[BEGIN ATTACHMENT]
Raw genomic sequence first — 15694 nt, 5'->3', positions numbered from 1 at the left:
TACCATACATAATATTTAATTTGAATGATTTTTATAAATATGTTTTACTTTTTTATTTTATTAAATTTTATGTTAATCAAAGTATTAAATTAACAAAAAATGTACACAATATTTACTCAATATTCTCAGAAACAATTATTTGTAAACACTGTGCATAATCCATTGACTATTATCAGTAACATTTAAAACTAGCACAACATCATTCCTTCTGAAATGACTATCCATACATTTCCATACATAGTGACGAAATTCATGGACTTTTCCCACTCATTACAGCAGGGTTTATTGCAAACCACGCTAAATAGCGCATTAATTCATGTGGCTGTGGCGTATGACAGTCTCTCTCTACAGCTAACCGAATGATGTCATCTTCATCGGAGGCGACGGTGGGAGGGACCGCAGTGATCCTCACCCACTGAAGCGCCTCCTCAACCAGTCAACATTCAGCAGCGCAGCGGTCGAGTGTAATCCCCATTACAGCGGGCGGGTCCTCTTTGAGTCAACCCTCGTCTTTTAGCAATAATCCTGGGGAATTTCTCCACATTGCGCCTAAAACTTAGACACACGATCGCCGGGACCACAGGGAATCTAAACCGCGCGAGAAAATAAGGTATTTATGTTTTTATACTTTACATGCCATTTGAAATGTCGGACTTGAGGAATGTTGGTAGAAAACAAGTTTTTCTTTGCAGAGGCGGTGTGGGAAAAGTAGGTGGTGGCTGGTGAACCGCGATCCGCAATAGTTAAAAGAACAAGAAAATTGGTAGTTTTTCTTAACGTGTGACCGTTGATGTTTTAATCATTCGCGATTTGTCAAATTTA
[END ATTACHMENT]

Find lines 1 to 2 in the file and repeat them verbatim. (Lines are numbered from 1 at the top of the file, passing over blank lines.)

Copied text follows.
Raw genomic sequence first — 15694 nt, 5'->3', positions numbered from 1 at the left:
TACCATACATAATATTTAATTTGAATGATTTTTATAAATATGTTTTACTTTTTTATTTTATTAAATTTTATGTTAATCAAAGTATTAAATTAACAAAAAATGTACACAATATTTACTCAATATTCTCAGAAACAATTATTTGTAAACACTGTGCATAATCCATTGACTATTATCAGTAACATTTAAAACTAGCACAACATCATTCCTTCTGAAATGACTATCCATACATTTCCATACATAGTGACGAAATTCATGGACTTTTCCCACTCATTACAGCAGGGTTTATTGCAAACCACGCTAAATAGCGCATTAATTCATGTGGCTGTGGCGTATGACAGTCTCTCTCTACAGCTAACCGAATGATGTCATCTTCATCGGAGGCGACGGTGGGAGGGACCGCAGTGATCCTCACCCACTGAAGCGCCTCCTCAACCAGTCAACATTCAGCAGCGCAGCGGTCGAGTGTAATCCCCATTACAGCGGGCGGGTCCTCTTTGAGTCAACCCTCGTCTTTTAGCAATAATCCTGGGGAATTTCTCCACATTGCGCCTAAAACTTAGACACACGATCGCCGGGACCACAGGGAATCTAAACCGCGCGAGAAAATAAGGTATTTATGTTTTTATACTTTACATGCCATTTGAAATGTCGGACTTGAGGAATGTTGGTAGAAAACAAGTTTTTCTTTGCAGAGGCGGTGTGGGAAAAGTAGGTGGTGGCTGGTGAACCGCGATCCGCAATAGTTAAAAGAACAAGAAAATTGGTAGTTTTTCTTAACGTGTGACCGTTGATGTTTTAATCATTCGCGATTTGTCAAATTTA